Cybercrime , Fraud Management & Cybercrime , Geo Focus: Brazil

Ransomware Crypto-Locks Port of San Diego IT Systems

Port Remains Open and Accessible to Ships, Officials Say
Ransomware Crypto-Locks Port of San Diego IT Systems
Port of San Diego. (Photo: Dale Frost, via Flickr/CC)

Several days after the Port of San Diego was hit by a crypto-locking ransomware attack, information security experts are continuing to respond to the incident and many port systems remain offline.

See Also: 2024 Global Threat Report- Infographic

The attacker or group of hackers behind the attempted shakedown has also demanded a ransom, payable in bitcoin, in exchange for the promise of a decryption key, port officials say.

The port says that while IT systems have been disrupted, much of the port's business continues without interruption.

"It is important to note that this is mainly an administrative issue and normal port operations are continuing as usual," says Port of San Diego CEO Randa Coniglio in a statement. "The port remains open, public safety operations are ongoing, and ships and boats continue to access the bay without impacts from the cybersecurity incident."

The Port of San Diego - spanning the cities of Chula Vista, Coronado, Imperial Beach, National City and San Diego along the 34 miles of the San Diego Bay - is the fourth largest of California's 11 ports. It includes two maritime cargo terminals, two cruise ship terminals, 22 public parks, the Harbor Police Department and leases for hundreds of businesses, including 17 hotels, 74 restaurants and three retail centers, plus museums and bay tours.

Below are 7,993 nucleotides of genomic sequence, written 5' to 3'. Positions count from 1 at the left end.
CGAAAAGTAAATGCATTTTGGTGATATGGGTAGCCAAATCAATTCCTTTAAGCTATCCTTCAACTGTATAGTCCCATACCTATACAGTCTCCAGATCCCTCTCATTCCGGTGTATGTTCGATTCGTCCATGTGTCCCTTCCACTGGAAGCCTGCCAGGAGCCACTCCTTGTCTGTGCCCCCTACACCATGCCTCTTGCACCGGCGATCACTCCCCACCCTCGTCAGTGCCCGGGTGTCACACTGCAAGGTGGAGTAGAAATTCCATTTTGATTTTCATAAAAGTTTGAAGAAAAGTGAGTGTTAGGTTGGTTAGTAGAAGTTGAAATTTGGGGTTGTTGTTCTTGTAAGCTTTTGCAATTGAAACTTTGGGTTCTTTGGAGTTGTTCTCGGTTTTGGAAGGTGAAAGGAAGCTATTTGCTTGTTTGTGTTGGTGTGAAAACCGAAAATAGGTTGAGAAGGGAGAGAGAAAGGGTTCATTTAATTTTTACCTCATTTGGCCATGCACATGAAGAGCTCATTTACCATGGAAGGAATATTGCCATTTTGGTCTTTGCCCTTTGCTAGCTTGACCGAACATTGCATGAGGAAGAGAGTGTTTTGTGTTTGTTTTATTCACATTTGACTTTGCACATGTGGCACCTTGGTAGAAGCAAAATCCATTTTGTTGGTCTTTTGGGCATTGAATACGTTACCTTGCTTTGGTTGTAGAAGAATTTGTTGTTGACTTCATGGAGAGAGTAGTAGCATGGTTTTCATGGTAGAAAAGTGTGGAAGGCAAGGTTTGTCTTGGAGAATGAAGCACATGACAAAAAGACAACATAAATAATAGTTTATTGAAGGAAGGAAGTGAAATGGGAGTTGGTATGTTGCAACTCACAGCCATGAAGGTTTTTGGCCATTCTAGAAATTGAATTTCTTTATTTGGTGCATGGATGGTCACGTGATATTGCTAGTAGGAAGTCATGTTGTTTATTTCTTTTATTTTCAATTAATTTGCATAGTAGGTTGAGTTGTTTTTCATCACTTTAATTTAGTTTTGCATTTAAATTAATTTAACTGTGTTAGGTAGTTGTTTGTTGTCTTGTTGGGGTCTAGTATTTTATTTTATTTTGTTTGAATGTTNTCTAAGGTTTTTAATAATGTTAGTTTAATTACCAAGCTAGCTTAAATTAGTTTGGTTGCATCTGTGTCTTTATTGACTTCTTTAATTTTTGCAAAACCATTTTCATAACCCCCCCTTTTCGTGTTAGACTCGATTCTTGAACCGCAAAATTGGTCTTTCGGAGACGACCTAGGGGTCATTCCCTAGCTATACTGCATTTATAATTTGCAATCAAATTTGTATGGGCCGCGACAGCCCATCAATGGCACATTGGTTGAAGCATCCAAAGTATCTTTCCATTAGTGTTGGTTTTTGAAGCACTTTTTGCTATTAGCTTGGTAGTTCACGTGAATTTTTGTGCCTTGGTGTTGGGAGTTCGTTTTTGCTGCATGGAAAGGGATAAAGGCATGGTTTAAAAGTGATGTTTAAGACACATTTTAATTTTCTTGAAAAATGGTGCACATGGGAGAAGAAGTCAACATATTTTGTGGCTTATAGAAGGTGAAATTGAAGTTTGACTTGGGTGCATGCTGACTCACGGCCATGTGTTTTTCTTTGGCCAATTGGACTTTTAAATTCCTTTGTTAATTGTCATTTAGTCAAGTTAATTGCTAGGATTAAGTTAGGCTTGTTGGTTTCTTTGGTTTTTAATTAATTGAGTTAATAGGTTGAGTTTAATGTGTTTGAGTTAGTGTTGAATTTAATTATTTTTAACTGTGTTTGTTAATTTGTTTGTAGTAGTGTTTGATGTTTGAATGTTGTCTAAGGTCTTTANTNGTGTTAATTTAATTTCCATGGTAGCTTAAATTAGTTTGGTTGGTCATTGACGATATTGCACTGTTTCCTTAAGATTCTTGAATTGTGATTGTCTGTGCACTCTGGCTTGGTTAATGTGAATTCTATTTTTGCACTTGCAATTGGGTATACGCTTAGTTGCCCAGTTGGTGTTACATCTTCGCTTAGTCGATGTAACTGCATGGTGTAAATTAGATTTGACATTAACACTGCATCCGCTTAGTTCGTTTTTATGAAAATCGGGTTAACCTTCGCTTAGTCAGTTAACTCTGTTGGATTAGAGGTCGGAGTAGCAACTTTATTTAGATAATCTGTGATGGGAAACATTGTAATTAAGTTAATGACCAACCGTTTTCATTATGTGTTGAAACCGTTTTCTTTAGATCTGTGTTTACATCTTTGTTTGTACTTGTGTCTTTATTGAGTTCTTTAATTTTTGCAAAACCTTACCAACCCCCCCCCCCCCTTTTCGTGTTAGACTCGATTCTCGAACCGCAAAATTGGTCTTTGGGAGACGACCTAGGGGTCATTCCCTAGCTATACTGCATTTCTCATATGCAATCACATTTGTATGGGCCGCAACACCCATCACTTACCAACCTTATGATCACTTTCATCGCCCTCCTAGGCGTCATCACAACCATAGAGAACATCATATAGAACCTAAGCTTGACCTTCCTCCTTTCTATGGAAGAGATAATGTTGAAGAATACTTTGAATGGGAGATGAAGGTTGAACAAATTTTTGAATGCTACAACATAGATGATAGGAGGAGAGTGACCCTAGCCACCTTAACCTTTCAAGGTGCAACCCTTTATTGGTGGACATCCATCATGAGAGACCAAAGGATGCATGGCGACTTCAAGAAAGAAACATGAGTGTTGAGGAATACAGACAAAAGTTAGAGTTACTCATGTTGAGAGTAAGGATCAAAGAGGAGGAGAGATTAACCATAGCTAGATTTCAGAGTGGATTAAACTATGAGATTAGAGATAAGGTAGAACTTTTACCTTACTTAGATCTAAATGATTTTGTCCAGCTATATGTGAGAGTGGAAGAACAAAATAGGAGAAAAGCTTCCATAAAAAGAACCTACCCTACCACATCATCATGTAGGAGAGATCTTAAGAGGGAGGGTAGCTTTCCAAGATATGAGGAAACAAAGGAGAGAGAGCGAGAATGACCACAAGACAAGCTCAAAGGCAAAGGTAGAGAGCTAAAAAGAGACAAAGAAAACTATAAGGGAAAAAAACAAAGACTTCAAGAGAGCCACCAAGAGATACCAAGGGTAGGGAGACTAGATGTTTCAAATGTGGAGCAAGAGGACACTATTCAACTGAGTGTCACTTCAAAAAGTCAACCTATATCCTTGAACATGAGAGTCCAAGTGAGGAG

Due to the ransomware outbreak, the port says it cannot issue park permits, respond to public records requests or provide other business services.

Coniglio says that while some systems were infected with ransomware, as the IT team began investigating, "out of an abundance of caution" they began proactively shutting down other systems, which helped blunt the ransomware outbreak.

Disaster Recovery Continues

The Port of San Diego says it's working with the FBI and the Department of Homeland Security to investigate, remains in close coordination with the U.S. Coast Guard, and notes that it immediately brought in a team of experts to assist.

"The port has mobilized a team of industry experts and local, regional, state and federal partners to minimize impacts and restore system functionality, with priority placed on public safety-related systems," Coniglio says. "The team is currently determining the extent and timing of the incident and the amount of damage to information technology resources, and developing a plan for recovery."

Ransom Demand, Payable in Bitcoin

"The port can also now confirm that the ransom note requested payment in bitcoin, although the amount that was requested is not being disclosed," Coniglio says. "As previously stated, the port has mobilized a team of industry experts and local, regional, state and federal partners to minimize impacts and restore system functionality."

The port first disclosed the attack on Wednesday, warning that it learned on Tuesday that its IT systems had suffered a "serious cybersecurity incident."

Target: Shipping Sector

The shipping sector has not been immune to ransomware attacks. Beginning on June 27, 2017, the ransomware campaign known as NotPetya - aka SortaPetya, Petna, ExPetr, GoldenEye, Nyetya, Diskcoder.C - began in Ukraine. But it spread to organizations in many other countries. One victim was Danish shipping giant A.P. Møller - Maersk, the world's biggest shipping firm, which had to reroute ships and was unable to dock or unload cargo ships in dozens of ports.

Maersk estimated that it would lose about $300 million because of the ransomware outbreak.